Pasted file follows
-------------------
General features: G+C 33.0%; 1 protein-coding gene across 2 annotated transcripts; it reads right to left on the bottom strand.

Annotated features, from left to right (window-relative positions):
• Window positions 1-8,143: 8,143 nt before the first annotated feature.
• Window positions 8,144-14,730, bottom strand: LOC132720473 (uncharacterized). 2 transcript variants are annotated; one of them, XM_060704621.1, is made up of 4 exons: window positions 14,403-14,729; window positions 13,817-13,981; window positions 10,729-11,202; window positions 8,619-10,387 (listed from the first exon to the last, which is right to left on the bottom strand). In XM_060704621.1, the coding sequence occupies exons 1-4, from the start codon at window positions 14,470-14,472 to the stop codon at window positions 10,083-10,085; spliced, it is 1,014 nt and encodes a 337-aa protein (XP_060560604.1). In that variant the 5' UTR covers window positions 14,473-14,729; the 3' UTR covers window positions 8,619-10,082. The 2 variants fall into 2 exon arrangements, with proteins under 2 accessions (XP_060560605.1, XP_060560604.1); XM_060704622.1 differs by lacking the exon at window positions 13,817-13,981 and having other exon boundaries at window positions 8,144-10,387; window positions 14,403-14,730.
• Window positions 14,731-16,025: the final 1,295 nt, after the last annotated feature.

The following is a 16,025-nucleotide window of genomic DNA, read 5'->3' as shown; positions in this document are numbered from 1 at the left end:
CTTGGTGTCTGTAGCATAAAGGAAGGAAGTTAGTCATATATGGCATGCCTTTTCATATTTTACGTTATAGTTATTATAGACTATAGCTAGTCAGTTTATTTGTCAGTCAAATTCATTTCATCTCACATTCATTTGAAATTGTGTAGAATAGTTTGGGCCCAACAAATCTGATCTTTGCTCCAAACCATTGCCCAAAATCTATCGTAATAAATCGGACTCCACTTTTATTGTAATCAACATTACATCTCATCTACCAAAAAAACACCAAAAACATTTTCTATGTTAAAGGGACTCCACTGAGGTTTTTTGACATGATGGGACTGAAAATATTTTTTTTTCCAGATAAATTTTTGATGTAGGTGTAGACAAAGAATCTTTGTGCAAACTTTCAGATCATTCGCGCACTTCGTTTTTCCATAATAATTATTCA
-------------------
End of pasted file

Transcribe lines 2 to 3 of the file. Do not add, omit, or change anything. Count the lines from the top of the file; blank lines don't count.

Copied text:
Annotated features, from left to right (window-relative positions):
• Window positions 1-8,143: 8,143 nt before the first annotated feature.